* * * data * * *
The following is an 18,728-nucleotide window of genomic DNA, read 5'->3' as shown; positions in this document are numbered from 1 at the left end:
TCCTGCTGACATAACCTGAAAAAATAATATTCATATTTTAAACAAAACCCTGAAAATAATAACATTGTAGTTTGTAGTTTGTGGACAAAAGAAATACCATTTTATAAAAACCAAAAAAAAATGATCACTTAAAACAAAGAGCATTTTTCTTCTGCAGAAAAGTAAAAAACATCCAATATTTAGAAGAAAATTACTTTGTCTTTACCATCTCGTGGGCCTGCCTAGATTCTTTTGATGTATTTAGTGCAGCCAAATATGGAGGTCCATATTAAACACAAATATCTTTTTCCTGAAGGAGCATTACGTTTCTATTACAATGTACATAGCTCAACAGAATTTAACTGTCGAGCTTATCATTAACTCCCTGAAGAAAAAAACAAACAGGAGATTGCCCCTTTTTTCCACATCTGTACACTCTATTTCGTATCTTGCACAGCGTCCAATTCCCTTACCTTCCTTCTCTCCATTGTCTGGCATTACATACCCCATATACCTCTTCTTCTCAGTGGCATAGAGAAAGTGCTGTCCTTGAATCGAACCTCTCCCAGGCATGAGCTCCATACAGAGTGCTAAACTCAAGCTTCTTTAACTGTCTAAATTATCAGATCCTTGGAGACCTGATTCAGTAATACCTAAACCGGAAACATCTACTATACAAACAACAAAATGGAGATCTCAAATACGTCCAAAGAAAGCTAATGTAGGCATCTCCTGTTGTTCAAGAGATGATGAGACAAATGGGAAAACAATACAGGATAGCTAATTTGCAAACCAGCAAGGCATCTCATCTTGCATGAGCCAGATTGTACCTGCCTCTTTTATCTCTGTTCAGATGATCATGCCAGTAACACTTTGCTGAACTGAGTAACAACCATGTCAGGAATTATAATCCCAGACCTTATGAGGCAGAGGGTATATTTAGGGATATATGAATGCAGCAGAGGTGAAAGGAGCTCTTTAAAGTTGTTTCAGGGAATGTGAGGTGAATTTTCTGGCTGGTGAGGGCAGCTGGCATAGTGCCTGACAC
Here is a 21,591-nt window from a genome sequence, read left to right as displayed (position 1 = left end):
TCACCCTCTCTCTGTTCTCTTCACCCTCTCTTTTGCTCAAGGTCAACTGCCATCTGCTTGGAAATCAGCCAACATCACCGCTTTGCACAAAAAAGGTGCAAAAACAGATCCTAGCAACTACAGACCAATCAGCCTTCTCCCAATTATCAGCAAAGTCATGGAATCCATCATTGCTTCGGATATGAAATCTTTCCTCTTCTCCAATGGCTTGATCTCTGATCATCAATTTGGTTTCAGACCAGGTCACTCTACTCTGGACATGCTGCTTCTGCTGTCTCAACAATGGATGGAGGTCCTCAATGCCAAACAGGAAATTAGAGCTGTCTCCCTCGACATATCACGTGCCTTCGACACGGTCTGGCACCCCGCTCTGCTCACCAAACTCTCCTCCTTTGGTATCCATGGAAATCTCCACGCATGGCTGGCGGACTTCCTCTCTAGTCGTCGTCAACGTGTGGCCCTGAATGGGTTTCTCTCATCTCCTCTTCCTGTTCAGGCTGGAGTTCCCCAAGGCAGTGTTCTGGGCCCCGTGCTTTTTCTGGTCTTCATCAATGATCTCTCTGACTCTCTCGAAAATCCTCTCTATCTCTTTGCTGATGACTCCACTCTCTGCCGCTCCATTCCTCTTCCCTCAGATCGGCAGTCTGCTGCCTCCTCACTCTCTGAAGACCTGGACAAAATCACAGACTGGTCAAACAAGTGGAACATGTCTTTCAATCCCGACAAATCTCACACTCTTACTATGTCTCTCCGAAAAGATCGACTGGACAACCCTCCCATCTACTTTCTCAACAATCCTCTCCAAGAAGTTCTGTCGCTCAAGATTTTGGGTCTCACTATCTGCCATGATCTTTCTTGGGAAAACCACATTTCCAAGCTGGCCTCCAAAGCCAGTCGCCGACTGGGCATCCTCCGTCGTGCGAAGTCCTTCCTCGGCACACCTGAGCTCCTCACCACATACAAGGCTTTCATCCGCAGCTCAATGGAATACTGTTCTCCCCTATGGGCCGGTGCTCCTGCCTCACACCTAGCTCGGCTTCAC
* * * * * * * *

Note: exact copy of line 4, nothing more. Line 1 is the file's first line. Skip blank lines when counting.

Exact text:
TCACCCTCTCTCTGTTCTCTTCACCCTCTCTTTTGCTCAAGGTCAACTGCCATCTGCTTGGAAATCAGCCAACATCACCGCTTTGCACAAAAAAGGTGCAAAAACAGATCCTAGCAACTACAGACCAATCAGCCTTCTCCCAATTATCAGCAAAGTCATGGAATCCATCATTGCTTCGGATATGAAATCTTTCCTCTTCTCCAATGGCTTGATCTCTGATCATCAATTTGGTTTCAGACCAGGTCACTCTACTCTGGACATGCTGCTTCTGCTGTCTCAACAATGGATGGAGGTCCTCAATGCCAAACAGGAAATTAGAGCTGTCTCCCTCGACATATCACGTGCCTTCGACACGGTCTGGCACCCCGCTCTGCTCACCAAACTCTCCTCCTTTGGTATCCATGGAAATCTCCACGCATGGCTGGCGGACTTCCTCTCTAGTCGTCGTCAACGTGTGGCCCTGAATGGGTTTCTCTCATCTCCTCTTCCTGTTCAGGCTGGAGTTCCCCAAGGCAGTGTTCTGGGCCCCGTGCTTTTTCTGGTCTTCATCAATGATCTCTCTGACTCTCTCGAAAATCCTCTCTATCTCTTTGCTGATGACTCCACTCTCTGCCGCTCCATTCCTCTTCCCTCAGATCGGCAGTCTGCTGCCTCCTCACTCTCTGAAGACCTGGACAAAATCACAGACTGGTCAAACAAGTGGAACATGTCTTTCAATCCCGACAAATCTCACACTCTTACTATGTCTCTCCGAAAAGATCGACTGGACAACCCTCCCATCTACTTTCTCAACAATCCTCTCCAAGAAGTTCTGTCGCTCAAGATTTTGGGTCTCACTATCTGCCATGATCTTTCTTGGGAAAACCACATTTCCAAGCTGGCCTCCAAAGCCAGTCGCCGACTGGGCATCCTCCGTCGTGCGAAGTCCTTCCTCGGCACACCTGAGCTCCTCACCACATACAAGGCTTTCATCCGCAGCTCAATGGAATACTGTTCTCCCCTATGGGCCGGTGCTCCTGCCTCACACCTAGCTCGGCTTCAC